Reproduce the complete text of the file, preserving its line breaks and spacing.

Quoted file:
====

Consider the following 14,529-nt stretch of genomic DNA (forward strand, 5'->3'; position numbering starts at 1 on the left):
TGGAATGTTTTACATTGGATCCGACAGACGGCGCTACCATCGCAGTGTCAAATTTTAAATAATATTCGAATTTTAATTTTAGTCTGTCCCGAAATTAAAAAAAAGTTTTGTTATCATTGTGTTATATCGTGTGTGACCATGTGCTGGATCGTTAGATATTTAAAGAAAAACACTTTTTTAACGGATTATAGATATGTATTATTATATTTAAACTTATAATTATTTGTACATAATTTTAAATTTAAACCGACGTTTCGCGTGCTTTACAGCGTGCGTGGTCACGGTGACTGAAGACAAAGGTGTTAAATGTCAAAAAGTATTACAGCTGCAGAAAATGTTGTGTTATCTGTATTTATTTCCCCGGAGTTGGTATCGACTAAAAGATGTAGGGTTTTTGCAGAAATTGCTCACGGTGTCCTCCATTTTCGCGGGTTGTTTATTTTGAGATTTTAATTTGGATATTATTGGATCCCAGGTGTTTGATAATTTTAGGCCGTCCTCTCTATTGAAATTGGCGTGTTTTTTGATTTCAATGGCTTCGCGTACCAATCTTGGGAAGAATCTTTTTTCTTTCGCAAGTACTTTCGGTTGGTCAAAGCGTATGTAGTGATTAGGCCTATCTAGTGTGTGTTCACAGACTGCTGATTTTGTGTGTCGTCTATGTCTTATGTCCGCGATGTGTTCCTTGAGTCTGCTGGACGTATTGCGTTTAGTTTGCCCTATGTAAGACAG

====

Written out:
Consider the following 14,529-nt stretch of genomic DNA (forward strand, 5'->3'; position numbering starts at 1 on the left):
TGGAATGTTTTACATTGGATCCGACAGACGGCGCTACCATCGCAGTGTCAAATTTTAAATAATATTCGAATTTTAATTTTAGTCTGTCCCGAAATTAAAAAAAAGTTTTGTTATCATTGTGTTATATCGTGTGTGACCATGTGCTGGATCGTTAGATATTTAAAGAAAAACACTTTTTTAACGGATTATAGATATGTATTATTATATTTAAACTTATAATTATTTGTACATAATTTTAAATTTAAACCGACGTTTCGCGTGCTTTACAGCGTGCGTGGTCACGGTGACTGAAGACAAAGGTGTTAAATGTCAAAAAGTATTACAGCTGCAGAAAATGTTGTGTTATCTGTATTTATTTCCCCGGAGTTGGTATCGACTAAAAGATGTAGGGTTTTTGCAGAAATTGCTCACGGTGTCCTCCATTTTCGCGGGTTGTTTATTTTGAGATTTTAATTTGGATATTATTGGATCCCAGGTGTTTGATAATTTTAGGCCGTCCTCTCTATTGAAATTGGCGTGTTTTTTGATTTCAATGGCTTCGCGTACCAATCTTGGGAAGAATCTTTTTTCTTTCGCAAGTACTTTCGGTTGGTCAAAGCGTATGTAGTGATTAGGCCTATCTAGTGTGTGTTCACAGACTGCTGATTTTGTGTGTCGTCTATGTCTTATGTCCGCGATGTGTTCCTTGAGTCTGCTGGACGTATTGCGTTTAGTTTGCCCTATGTAAGACAG